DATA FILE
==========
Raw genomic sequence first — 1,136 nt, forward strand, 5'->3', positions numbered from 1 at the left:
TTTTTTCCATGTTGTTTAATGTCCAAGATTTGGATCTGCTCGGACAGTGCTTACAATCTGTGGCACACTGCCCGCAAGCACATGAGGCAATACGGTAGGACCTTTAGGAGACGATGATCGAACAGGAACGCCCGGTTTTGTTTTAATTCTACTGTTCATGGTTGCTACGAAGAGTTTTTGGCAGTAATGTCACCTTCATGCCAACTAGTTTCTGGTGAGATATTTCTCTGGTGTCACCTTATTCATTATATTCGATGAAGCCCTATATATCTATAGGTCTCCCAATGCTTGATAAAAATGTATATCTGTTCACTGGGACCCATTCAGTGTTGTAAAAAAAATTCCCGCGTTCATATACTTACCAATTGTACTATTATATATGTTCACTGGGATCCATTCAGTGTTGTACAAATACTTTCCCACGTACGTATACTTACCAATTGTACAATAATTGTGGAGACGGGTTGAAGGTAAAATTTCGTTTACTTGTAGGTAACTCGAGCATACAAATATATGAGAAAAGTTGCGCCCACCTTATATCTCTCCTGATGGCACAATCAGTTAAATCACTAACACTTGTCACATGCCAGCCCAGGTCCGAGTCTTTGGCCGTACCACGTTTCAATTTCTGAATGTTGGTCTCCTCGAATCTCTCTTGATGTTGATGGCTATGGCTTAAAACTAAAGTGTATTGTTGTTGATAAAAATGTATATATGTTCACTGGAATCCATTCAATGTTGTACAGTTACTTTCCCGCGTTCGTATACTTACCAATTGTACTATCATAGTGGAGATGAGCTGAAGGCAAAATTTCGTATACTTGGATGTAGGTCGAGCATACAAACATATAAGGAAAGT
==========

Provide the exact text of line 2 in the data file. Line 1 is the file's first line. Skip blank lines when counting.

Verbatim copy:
TTTTTTCCATGTTGTTTAATGTCCAAGATTTGGATCTGCTCGGACAGTGCTTACAATCTGTGGCACACTGCCCGCAAGCACATGAGGCAATACGGTAGGACCTTTAGGAGACGATGATCGAACAGGAACGCCCGGTTTTGTTTTAATTCTACTGTTCATGGTTGCTACGAAGAGTTTTTGGCAGTAATGTCACCTTCATGCCAACTAGTTTCTGGTGAGATATTTCTCTGGTGTCACCTTATTCATTATATTCGATGAAGCCCTATATATCTATAGGTCTCCCAATGCTTGATAAAAATGTATATCTGTTCACTGGGACCCATTCAGTGTTGTAAAAAAAATTCCCGCGTTCATATACTTACCAATTGTACTATTATATATGTTCACTGGGATCCATTCAGTGTTGTACAAATACTTTCCCACGTACGTATACTTACCAATTGTACAATAATTGTGGAGACGGGTTGAAGGTAAAATTTCGTTTACTTGTAGGTAACTCGAGCATACAAATATATGAGAAAAGTTGCGCCCACCTTATATCTCTCCTGATGGCACAATCAGTTAAATCACTAACACTTGTCACATGCCAGCCCAGGTCCGAGTCTTTGGCCGTACCACGTTTCAATTTCTGAATGTTGGTCTCCTCGAATCTCTCTTGATGTTGATGGCTATGGCTTAAAACTAAAGTGTATTGTTGTTGATAAAAATGTATATATGTTCACTGGAATCCATTCAATGTTGTACAGTTACTTTCCCGCGTTCGTATACTTACCAATTGTACTATCATAGTGGAGATGAGCTGAAGGCAAAATTTCGTATACTTGGATGTAGGTCGAGCATACAAACATATAAGGAAAGT